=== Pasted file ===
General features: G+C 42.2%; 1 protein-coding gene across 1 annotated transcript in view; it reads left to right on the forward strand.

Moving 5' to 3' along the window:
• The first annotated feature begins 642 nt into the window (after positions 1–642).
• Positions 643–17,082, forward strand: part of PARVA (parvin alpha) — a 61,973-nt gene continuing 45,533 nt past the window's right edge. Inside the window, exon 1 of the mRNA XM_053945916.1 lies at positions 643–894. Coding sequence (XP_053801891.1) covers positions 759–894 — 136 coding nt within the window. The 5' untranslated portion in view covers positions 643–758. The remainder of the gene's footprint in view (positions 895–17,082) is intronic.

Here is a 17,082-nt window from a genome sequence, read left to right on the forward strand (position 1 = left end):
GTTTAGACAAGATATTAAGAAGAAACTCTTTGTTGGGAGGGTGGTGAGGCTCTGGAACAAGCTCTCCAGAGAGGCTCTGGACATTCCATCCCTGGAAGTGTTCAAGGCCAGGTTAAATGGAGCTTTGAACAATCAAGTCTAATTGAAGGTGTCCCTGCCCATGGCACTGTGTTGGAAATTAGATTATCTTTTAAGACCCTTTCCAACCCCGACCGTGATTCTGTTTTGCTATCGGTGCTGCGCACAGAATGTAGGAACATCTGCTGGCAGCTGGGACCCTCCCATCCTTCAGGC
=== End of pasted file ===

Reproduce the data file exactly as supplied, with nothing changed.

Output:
General features: G+C 42.2%; 1 protein-coding gene across 1 annotated transcript in view; it reads left to right on the forward strand.

Moving 5' to 3' along the window:
• The first annotated feature begins 642 nt into the window (after positions 1–642).
• Positions 643–17,082, forward strand: part of PARVA (parvin alpha) — a 61,973-nt gene continuing 45,533 nt past the window's right edge. Inside the window, exon 1 of the mRNA XM_053945916.1 lies at positions 643–894. Coding sequence (XP_053801891.1) covers positions 759–894 — 136 coding nt within the window. The 5' untranslated portion in view covers positions 643–758. The remainder of the gene's footprint in view (positions 895–17,082) is intronic.

Here is a 17,082-nt window from a genome sequence, read left to right on the forward strand (position 1 = left end):
GTTTAGACAAGATATTAAGAAGAAACTCTTTGTTGGGAGGGTGGTGAGGCTCTGGAACAAGCTCTCCAGAGAGGCTCTGGACATTCCATCCCTGGAAGTGTTCAAGGCCAGGTTAAATGGAGCTTTGAACAATCAAGTCTAATTGAAGGTGTCCCTGCCCATGGCACTGTGTTGGAAATTAGATTATCTTTTAAGACCCTTTCCAACCCCGACCGTGATTCTGTTTTGCTATCGGTGCTGCGCACAGAATGTAGGAACATCTGCTGGCAGCTGGGACCCTCCCATCCTTCAGGC